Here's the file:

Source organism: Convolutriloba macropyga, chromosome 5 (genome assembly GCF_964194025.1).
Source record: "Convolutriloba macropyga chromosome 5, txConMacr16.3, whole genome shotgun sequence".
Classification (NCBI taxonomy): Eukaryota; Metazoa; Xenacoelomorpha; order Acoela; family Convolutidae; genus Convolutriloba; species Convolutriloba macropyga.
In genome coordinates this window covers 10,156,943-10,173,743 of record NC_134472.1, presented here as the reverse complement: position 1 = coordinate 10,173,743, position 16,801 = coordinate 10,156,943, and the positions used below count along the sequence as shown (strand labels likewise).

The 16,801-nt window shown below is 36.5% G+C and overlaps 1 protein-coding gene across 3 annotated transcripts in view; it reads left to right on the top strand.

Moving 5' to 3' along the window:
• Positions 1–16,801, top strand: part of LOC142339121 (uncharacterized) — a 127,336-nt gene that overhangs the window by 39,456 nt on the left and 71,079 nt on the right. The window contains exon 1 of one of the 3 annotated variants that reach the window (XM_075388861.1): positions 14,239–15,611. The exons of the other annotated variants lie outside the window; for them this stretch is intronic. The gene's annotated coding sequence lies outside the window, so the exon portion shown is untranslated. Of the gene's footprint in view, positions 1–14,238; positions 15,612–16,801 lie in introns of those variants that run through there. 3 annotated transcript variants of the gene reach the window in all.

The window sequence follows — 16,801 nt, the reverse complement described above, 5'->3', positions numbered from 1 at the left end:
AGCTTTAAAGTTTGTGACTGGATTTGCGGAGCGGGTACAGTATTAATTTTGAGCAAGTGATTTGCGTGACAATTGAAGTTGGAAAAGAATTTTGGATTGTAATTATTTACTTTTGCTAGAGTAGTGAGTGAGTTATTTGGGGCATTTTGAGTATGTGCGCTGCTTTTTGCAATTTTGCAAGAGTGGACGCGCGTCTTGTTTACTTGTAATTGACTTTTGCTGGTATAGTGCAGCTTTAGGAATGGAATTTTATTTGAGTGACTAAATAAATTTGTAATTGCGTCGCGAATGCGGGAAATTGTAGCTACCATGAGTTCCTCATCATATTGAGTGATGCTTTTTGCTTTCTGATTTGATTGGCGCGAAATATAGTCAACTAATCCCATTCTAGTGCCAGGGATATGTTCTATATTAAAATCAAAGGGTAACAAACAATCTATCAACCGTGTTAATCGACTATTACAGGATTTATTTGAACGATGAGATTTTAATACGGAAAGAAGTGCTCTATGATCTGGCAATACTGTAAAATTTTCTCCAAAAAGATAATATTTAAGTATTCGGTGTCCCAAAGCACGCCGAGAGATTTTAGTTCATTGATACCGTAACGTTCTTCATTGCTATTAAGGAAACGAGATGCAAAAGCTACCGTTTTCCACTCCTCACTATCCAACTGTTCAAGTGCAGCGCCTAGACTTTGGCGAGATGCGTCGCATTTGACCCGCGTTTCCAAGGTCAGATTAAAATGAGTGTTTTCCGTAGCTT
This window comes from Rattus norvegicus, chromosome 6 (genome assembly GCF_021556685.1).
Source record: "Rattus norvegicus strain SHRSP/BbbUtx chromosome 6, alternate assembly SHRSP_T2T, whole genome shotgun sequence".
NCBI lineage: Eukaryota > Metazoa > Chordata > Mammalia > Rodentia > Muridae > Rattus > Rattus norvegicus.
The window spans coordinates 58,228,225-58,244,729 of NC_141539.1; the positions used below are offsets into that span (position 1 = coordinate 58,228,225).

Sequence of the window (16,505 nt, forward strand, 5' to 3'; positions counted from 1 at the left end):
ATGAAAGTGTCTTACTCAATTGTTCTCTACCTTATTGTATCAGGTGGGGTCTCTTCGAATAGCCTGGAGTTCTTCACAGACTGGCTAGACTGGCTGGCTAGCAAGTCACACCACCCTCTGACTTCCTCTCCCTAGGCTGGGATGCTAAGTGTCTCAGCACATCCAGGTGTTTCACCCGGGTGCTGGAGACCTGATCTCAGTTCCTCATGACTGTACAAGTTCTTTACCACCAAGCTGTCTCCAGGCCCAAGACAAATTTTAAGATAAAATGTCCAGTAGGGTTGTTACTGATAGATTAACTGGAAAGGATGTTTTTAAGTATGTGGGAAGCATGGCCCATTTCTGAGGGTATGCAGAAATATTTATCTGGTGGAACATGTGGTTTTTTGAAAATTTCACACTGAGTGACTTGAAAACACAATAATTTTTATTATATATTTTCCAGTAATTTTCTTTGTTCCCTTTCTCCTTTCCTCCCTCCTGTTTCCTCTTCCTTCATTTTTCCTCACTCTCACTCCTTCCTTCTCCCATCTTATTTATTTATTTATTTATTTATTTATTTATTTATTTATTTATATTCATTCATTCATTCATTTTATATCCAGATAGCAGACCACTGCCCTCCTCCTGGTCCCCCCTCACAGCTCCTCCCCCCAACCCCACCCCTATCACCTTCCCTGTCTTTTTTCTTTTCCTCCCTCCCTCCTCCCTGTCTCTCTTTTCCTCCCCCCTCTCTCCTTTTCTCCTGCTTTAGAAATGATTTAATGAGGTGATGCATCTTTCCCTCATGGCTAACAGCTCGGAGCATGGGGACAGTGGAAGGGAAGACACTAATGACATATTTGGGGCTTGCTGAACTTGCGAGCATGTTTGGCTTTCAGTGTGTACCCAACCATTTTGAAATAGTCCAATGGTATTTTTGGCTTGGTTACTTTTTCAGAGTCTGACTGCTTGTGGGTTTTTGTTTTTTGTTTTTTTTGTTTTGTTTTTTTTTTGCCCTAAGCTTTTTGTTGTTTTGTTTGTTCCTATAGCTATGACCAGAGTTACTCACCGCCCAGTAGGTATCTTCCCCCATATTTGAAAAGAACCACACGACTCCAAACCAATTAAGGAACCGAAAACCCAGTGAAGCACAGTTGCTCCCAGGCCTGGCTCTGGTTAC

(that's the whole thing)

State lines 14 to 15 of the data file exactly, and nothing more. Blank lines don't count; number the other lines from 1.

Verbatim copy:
Sequence of the window (16,505 nt, forward strand, 5' to 3'; positions counted from 1 at the left end):
ATGAAAGTGTCTTACTCAATTGTTCTCTACCTTATTGTATCAGGTGGGGTCTCTTCGAATAGCCTGGAGTTCTTCACAGACTGGCTAGACTGGCTGGCTAGCAAGTCACACCACCCTCTGACTTCCTCTCCCTAGGCTGGGATGCTAAGTGTCTCAGCACATCCAGGTGTTTCACCCGGGTGCTGGAGACCTGATCTCAGTTCCTCATGACTGTACAAGTTCTTTACCACCAAGCTGTCTCCAGGCCCAAGACAAATTTTAAGATAAAATGTCCAGTAGGGTTGTTACTGATAGATTAACTGGAAAGGATGTTTTTAAGTATGTGGGAAGCATGGCCCATTTCTGAGGGTATGCAGAAATATTTATCTGGTGGAACATGTGGTTTTTTGAAAATTTCACACTGAGTGACTTGAAAACACAATAATTTTTATTATATATTTTCCAGTAATTTTCTTTGTTCCCTTTCTCCTTTCCTCCCTCCTGTTTCCTCTTCCTTCATTTTTCCTCACTCTCACTCCTTCCTTCTCCCATCTTATTTATTTATTTATTTATTTATTTATTTATTTATTTATTTATATTCATTCATTCATTCATTTTATATCCAGATAGCAGACCACTGCCCTCCTCCTGGTCCCCCCTCACAGCTCCTCCCCCCAACCCCACCCCTATCACCTTCCCTGTCTTTTTTCTTTTCCTCCCTCCCTCCTCCCTGTCTCTCTTTTCCTCCCCCCTCTCTCCTTTTCTCCTGCTTTAGAAATGATTTAATGAGGTGATGCATCTTTCCCTCATGGCTAACAGCTCGGAGCATGGGGACAGTGGAAGGGAAGACACTAATGACATATTTGGGGCTTGCTGAACTTGCGAGCATGTTTGGCTTTCAGTGTGTACCCAACCATTTTGAAATAGTCCAATGGTATTTTTGGCTTGGTTACTTTTTCAGAGTCTGACTGCTTGTGGGTTTTTGTTTTTTGTTTTTTTTGTTTTGTTTTTTTTTTGCCCTAAGCTTTTTGTTGTTTTGTTTGTTCCTATAGCTATGACCAGAGTTACTCACCGCCCAGTAGGTATCTTCCCCCATATTTGAAAAGAACCACACGACTCCAAACCAATTAAGGAACCGAAAACCCAGTGAAGCACAGTTGCTCCCAGGCCTGGCTCTGGTTAC